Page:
Medical staff tried CPR. They gave him epinephrine three times, but got no response. They tried Narcan, but were unable to revive him.
At 7:43 a.m., Baril-Blouin was pronounced dead.
After the body was removed, cell 16 was sealed to protect the scene.
Later that morning, investigators donned protective equipment and entered the cell to gather evidence.
They found a “note with suspected drug powder inside it that was open on the right hand side of the bunk.” It was exposed because the mattress had been pulled out into the common area during medical intervention.
The powder later tested positive for fentanyl. Investigators also took a swab of the desk inside the cell that Baril-Blouin had been sitting at overnight. Testing resulted in a positive result for carfentanil and fentanyl.
Staff began to look for more drugs.
Six overdoses Friday afternoon
At 3:36 p.m. on Friday afternoon, many of the inmates were lined up for canteen treats on Unit 3A, a section of the remand centre typically used for prisoners aged 50 and older.
An officer noticed an inmate lying on chairs in the common area. He wasn’t responsive. A medical emergency was called.
They gave him two shots of Narcan, which revived him just before 4 p.m. The inmate was taken to hospital.
Staff began to conduct a wellness check on the rest of the unit and found another inmate unresponsive inside cell 31. His cellmate said the prisoner was eating a chocolate pudding when he suddenly collapsed.
While Alberta Health Services staff was trying to take care of the inmate in cell 31, they were alerted to another problem in cell 26.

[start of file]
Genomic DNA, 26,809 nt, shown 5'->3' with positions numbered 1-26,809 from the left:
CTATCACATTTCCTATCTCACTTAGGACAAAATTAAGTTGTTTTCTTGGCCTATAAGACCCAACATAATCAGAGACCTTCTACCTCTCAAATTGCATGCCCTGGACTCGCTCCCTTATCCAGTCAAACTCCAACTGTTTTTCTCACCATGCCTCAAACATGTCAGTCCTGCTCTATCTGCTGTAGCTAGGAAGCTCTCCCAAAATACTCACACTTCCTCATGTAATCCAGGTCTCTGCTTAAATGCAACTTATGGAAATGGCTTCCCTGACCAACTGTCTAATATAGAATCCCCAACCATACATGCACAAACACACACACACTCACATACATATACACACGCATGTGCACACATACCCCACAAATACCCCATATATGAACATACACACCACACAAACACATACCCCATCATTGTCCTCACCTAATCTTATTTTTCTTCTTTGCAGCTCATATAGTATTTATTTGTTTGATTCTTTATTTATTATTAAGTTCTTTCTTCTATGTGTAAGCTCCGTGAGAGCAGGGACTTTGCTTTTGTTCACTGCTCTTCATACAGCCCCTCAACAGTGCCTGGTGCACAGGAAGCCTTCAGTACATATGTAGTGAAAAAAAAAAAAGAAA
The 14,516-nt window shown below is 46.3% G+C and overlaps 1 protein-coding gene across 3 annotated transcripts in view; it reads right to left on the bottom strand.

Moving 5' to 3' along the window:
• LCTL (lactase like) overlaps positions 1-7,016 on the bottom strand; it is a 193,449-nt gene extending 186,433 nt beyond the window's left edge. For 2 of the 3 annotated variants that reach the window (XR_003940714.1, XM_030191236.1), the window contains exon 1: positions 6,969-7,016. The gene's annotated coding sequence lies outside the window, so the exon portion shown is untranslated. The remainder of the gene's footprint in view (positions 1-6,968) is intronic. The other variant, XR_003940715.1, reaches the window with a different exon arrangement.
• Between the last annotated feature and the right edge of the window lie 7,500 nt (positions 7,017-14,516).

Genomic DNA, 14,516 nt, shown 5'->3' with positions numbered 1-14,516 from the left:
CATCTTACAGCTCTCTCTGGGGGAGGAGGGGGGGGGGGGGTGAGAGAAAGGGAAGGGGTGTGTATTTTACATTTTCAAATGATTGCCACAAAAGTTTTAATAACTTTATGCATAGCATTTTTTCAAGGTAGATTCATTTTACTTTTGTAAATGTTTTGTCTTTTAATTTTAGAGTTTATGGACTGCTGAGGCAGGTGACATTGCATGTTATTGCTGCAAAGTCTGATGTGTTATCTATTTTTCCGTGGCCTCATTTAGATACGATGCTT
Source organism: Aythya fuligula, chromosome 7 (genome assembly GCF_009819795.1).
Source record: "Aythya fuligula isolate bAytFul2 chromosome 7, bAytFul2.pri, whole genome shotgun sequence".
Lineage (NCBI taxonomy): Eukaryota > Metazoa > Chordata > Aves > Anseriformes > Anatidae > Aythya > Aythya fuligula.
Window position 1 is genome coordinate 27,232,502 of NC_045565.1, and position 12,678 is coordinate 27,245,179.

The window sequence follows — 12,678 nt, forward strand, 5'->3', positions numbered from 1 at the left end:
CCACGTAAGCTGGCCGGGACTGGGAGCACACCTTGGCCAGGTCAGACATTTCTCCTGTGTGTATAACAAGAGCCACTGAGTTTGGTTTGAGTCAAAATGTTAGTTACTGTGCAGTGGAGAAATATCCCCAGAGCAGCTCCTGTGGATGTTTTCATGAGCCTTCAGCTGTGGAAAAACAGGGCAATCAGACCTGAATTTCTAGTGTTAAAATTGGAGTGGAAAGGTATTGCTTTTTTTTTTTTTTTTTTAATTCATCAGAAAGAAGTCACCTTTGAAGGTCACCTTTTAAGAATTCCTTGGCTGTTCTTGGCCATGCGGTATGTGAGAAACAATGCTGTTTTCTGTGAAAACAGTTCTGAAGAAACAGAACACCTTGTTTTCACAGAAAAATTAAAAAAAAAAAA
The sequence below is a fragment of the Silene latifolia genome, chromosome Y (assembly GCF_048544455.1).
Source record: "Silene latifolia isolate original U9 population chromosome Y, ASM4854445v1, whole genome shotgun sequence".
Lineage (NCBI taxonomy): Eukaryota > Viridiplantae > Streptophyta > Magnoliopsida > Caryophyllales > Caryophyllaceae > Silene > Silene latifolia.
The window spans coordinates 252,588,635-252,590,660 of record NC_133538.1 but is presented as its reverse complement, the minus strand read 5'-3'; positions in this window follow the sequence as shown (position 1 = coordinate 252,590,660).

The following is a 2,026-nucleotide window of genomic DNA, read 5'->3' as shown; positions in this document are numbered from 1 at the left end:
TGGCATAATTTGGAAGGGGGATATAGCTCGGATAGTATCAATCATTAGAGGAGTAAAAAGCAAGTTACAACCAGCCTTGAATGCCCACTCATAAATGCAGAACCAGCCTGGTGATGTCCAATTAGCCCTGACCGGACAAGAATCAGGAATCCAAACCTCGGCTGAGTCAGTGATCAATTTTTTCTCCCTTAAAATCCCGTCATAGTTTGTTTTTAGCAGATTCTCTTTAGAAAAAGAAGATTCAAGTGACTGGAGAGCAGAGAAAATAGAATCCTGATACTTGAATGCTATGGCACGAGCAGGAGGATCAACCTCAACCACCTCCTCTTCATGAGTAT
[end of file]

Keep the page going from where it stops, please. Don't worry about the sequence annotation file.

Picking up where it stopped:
Officers removed him from his cell to a common area and then noticed an inmate in cell 27 who “was barely opening and closing his eyes,” the incident report says. They removed him to the common area for medical attention.
During the next several minutes, another two inmates were found in unit 3A in “various stages of distress.”
Trying to find the source of the drugs, correctional officers checked out the occupants of cell 16. One of the men in the cell was “suspected of possessing narcotics.” The incident report says both men were taken for body scans.
The supervisor’s incident report states: “Calls were made to Emergency Services for additional ambulances for transport to area hospitals … Emergency Services also responded with additional crews to transport the other four inmates to hospital.”
By 5:15 p.m., the supervisor wrote in his report, the last emergency crew had departed and the emergency Code 99 was cleared.
Another suspected overdose Sunday
Back in Unit 3A around 7 p.m. Sunday, officers were letting inmates out of their cells to receive medication. When there was no response from cell 8, staff went to check.
The incident report states an inmate was lying on the ground in apparent medical distress, not breathing, but with a pulse.
Once again a Code 99 was called. Over the course of 12 minutes, Narcan was given to him six times, until he finally regained consciousness. He was transported to hospital.
Alberta Health Services advises all seven inmates who had to be transported to hospital have since been released and sent back to the Edmonton Remand Centre.
To date in 2018, four inmates have died of suspected drug overdoses at the Edmonton Remand Centre.
Alberta Justice has been asked for comment on the incidents of the past weekend, but so far have not responded.